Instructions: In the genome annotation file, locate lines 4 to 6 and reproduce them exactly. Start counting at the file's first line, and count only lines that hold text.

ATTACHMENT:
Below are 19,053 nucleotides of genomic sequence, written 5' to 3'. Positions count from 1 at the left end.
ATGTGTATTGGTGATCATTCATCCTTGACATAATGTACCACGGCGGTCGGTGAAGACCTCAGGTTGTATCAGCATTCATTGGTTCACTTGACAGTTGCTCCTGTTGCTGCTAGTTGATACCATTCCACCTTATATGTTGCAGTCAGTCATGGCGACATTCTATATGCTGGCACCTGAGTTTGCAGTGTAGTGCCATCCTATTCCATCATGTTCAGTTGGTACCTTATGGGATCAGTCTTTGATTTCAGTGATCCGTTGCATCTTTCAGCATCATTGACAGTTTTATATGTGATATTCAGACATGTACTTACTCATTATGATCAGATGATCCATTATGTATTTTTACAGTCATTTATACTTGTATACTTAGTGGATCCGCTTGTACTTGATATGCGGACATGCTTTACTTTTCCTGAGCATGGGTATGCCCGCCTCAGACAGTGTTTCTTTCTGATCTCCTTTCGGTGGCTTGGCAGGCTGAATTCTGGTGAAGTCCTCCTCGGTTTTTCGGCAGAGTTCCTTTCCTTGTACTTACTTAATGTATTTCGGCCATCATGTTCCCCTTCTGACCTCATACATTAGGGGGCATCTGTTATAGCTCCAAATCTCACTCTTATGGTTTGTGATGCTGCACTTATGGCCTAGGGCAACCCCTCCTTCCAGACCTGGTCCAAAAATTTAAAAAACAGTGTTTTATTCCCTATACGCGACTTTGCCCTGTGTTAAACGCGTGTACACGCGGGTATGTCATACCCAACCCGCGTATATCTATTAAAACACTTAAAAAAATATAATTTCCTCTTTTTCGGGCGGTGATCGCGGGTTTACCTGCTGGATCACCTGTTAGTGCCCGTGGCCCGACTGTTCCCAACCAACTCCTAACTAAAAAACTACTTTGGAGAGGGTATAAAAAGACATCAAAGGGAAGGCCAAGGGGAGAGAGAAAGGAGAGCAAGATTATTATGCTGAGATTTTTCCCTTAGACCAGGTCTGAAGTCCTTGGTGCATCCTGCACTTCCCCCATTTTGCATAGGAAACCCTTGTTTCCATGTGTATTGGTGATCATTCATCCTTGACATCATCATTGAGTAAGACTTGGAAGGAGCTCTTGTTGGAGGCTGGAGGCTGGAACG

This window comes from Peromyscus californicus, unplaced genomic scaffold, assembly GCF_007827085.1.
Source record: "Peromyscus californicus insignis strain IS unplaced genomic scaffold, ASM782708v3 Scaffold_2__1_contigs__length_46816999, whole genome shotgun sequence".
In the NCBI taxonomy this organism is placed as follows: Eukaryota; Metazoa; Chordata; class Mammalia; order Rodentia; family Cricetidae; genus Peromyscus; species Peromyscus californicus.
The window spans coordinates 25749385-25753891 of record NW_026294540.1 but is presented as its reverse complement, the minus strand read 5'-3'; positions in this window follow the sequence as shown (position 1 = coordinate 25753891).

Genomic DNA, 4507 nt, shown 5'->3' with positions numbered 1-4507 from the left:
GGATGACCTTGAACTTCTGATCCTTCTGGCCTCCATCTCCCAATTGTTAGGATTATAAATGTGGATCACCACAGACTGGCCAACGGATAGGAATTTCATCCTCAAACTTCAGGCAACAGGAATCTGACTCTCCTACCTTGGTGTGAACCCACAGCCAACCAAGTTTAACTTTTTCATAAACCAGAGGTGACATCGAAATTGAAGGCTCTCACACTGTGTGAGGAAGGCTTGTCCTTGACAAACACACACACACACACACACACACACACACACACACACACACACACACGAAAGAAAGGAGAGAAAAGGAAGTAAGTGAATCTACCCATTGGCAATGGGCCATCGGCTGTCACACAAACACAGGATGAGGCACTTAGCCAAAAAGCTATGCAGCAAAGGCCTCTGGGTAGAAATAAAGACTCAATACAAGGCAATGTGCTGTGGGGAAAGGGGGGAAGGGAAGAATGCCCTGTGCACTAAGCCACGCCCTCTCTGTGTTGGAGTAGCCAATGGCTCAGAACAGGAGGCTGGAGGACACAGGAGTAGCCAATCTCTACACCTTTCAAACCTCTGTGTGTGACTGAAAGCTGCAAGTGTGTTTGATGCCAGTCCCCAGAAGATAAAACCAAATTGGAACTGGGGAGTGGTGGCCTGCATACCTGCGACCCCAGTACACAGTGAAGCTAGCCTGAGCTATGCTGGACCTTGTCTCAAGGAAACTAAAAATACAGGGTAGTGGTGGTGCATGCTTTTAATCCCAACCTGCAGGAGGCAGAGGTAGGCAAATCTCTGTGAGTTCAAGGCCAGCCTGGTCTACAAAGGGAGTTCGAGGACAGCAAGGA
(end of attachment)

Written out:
Source record: "Peromyscus californicus insignis strain IS unplaced genomic scaffold, ASM782708v3 Scaffold_2__1_contigs__length_46816999, whole genome shotgun sequence".
In the NCBI taxonomy this organism is placed as follows: Eukaryota; Metazoa; Chordata; class Mammalia; order Rodentia; family Cricetidae; genus Peromyscus; species Peromyscus californicus.
The window spans coordinates 25749385-25753891 of record NW_026294540.1 but is presented as its reverse complement, the minus strand read 5'-3'; positions in this window follow the sequence as shown (position 1 = coordinate 25753891).